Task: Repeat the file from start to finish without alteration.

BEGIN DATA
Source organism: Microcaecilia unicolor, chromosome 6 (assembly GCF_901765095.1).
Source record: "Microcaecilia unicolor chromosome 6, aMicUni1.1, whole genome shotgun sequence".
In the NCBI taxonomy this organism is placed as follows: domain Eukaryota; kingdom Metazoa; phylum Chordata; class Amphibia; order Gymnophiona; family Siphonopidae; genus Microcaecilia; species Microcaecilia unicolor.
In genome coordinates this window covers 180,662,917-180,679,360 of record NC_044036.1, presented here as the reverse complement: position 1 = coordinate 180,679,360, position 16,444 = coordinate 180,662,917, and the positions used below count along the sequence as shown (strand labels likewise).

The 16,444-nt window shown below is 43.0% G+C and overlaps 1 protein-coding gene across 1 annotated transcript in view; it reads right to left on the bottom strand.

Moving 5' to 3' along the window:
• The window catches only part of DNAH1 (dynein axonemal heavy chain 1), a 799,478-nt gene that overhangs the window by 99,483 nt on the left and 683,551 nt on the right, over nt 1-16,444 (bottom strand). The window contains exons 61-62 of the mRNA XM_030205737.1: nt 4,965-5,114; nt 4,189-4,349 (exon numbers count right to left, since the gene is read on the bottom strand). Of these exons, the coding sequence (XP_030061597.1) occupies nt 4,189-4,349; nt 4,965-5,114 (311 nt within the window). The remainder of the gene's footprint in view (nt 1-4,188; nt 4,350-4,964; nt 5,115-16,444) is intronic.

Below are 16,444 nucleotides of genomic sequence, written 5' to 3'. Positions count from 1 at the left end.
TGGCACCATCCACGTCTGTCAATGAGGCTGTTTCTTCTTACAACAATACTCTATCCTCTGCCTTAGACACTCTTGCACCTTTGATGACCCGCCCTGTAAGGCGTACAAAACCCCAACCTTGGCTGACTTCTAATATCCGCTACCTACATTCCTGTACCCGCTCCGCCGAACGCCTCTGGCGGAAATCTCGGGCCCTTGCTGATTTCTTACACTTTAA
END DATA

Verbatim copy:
Source organism: Microcaecilia unicolor, chromosome 6 (assembly GCF_901765095.1).
Source record: "Microcaecilia unicolor chromosome 6, aMicUni1.1, whole genome shotgun sequence".
In the NCBI taxonomy this organism is placed as follows: domain Eukaryota; kingdom Metazoa; phylum Chordata; class Amphibia; order Gymnophiona; family Siphonopidae; genus Microcaecilia; species Microcaecilia unicolor.
In genome coordinates this window covers 180,662,917-180,679,360 of record NC_044036.1, presented here as the reverse complement: position 1 = coordinate 180,679,360, position 16,444 = coordinate 180,662,917, and the positions used below count along the sequence as shown (strand labels likewise).

The 16,444-nt window shown below is 43.0% G+C and overlaps 1 protein-coding gene across 1 annotated transcript in view; it reads right to left on the bottom strand.

Moving 5' to 3' along the window:
• The window catches only part of DNAH1 (dynein axonemal heavy chain 1), a 799,478-nt gene that overhangs the window by 99,483 nt on the left and 683,551 nt on the right, over nt 1-16,444 (bottom strand). The window contains exons 61-62 of the mRNA XM_030205737.1: nt 4,965-5,114; nt 4,189-4,349 (exon numbers count right to left, since the gene is read on the bottom strand). Of these exons, the coding sequence (XP_030061597.1) occupies nt 4,189-4,349; nt 4,965-5,114 (311 nt within the window). The remainder of the gene's footprint in view (nt 1-4,188; nt 4,350-4,964; nt 5,115-16,444) is intronic.

Below are 16,444 nucleotides of genomic sequence, written 5' to 3'. Positions count from 1 at the left end.
TGGCACCATCCACGTCTGTCAATGAGGCTGTTTCTTCTTACAACAATACTCTATCCTCTGCCTTAGACACTCTTGCACCTTTGATGACCCGCCCTGTAAGGCGTACAAAACCCCAACCTTGGCTGACTTCTAATATCCGCTACCTACATTCCTGTACCCGCTCCGCCGAACGCCTCTGGCGGAAATCTCGGGCCCTTGCTGATTTCTTACACTTTAA